It's okay if you haven't heard of actor Val Lauren just yet—plenty of people won't have even heard of Sal Mineo, the actor he's about to play, until they hear that James Franco is producing, directing and co-writing a movie about the late Rebel Without a Cause star.
Based on Michael Gregg Michaud's superb bio, the film Sal will tell the life story of the Bronx-born Mineo, whose naive family helped usher him to Hollywood fame as a teenager, but whose real passion was always the art of acting and directing.
Mineo was also unabashedly gay at a time when most other Hollywood stars were firmly entrenched in the closet, both personally and professionally, so his story includes a long, romantic, same-sex relationship as well as enough sexual kinks to fill a couple of Almodovar movies.
In his first interview since landing the juicy role, Lauren opens up about how he got it, his impressions of his new boss, where his head is at as he prepares to portray Mineo and why a straight married dude relates to a guy who bedded Bobby Sherman before any teenyboppers had even seen his first pinup.
Boy Culture: Had you ever heard of Sal Mineo prior to the part coming up, and what impressions did you have of him?
Years later, as an acting student starting out, I was handed a curriculum consisting of books and movies that I was required to study by my teacher Robert Carnegie at Playhouse West. Most of the films were made between 1950 and 1980. Sal's pieces were among them, and that was when I got a wider look at his body of work.
Still, I had no idea about what a multi-faceted artist and human being he was until I began to prepare to play him. I was so impressed and inspired, and I still am. Outside of being a highly respected and celebrated actor, he was a writer, a director, a painter, a singer! He sold out stadiums around the world for his concerts...I'm still baffled about why there is so little public knowledge today about someone who made so many huge contributions to the arts and to the entertainment business. I hope that I can be a part of keeping his legacy alive.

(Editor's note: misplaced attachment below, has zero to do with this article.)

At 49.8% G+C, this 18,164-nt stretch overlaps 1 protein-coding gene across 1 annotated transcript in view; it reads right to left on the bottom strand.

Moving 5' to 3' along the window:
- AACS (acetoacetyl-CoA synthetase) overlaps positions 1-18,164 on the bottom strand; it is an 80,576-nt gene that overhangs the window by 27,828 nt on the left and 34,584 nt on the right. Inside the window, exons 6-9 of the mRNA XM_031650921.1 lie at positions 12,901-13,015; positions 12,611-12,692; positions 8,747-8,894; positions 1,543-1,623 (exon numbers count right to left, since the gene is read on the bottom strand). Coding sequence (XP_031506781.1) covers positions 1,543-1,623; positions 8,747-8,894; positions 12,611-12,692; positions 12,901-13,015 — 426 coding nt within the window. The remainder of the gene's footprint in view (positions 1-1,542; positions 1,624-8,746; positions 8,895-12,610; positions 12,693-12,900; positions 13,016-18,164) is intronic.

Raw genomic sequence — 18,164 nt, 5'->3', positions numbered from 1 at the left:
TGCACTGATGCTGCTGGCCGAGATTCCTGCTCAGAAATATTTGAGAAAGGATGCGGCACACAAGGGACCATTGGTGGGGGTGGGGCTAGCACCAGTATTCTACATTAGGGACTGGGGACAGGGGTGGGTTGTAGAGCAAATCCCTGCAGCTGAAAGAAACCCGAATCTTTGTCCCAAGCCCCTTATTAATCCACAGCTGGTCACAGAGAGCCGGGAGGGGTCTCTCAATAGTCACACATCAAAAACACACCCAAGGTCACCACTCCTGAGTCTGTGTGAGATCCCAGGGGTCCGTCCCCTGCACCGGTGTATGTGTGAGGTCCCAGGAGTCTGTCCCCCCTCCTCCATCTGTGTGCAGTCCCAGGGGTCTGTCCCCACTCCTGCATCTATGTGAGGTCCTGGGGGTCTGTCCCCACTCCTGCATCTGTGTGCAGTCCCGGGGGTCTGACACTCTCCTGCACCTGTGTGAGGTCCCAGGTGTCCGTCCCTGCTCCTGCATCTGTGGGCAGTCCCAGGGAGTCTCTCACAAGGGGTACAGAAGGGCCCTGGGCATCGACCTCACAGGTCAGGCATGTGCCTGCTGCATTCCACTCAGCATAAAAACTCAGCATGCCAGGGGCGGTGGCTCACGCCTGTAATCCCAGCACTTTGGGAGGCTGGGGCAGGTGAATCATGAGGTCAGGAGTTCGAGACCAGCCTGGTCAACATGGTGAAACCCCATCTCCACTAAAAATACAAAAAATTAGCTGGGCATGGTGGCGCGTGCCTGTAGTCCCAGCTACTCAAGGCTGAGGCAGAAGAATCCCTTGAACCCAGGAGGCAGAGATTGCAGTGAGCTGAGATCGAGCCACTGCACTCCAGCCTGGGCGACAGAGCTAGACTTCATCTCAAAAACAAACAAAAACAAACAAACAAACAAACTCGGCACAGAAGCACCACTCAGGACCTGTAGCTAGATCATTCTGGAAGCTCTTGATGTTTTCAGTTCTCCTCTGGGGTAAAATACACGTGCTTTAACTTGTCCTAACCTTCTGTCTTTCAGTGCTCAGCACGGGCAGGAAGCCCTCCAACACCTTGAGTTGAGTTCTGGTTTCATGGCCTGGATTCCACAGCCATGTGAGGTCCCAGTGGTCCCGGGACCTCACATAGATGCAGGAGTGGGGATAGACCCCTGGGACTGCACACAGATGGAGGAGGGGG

VL: It's funny—I have seen most of Sal's movies and still have a few to go, but the piece that impressed me the most was a guest-starring role that he did on an episode of Combat! It was about a soldier's (played by Sal) experience on a specific day during World War II. The soldier abandons his trapped sergeant in order to save his own hide from the approaching German platoon. Guilt finally overcomes the soldier, causing him to go back and attempt to do the right thing, which is almost-certain suicide. Sal was on fire! He gave such a non-acted, deeply experienced performance. I remember laughing about it because I put it on to study him and before I knew it, the show was over and I hadn't even thought about Sal—I was caught up wondering what the soldier was going to do next!
VL: Only Mineo looks like Mineo! I have pictures of him at all ages scattered around my house and certain ones resemble me much more than others. What is important to me is to be able to pay tribute to who he was as a person and spirit.
James is a contradiction of all things. A goofy intellectual—as sincere as he is—you never quite know what he is thinking.
He told me that we are going to make an unconventional movie about an unconventional man who led an unconventional life. Nothing to do but nod and smile after hearing that.
VL: Michael Michaud's book has been instrumental to my understanding of Sal. He spent 10 years piecing together Sal's life and humanity. He also lays down Sal's complex nature in such a simple and honest way that it just sinks in. Michael and I have also been doing a lot of work together toward Sal's character as a man. He has been very helpful. I've also visited the places that Sal has lived, listened to his music, watched his movies...other work on my own included looking inside to find Sal within myself, but I won't bore you with that!
VL: Yes, and I could see why Sal loved him. We had a day at Courtney's house and spent most of it laughing. He told me stories that are still making me chuckle as I type. I walked away from that day knowing that amongst many other things, Sal loved, and was loved deeply. The most nerve-wracking part of the afternoon was when Courtney invited me to sit in the antique chair that Sal had bought him years ago. I read about that chair in Michael's book! I'm sure I looked like an idiot as I tried to sit in it as proper as I could so I don't accidentally knock it over or something.
BC: Is this the first time you'll be playing a character who was a real person, and do you feel any added pressure because of that or will you approach the role any differently?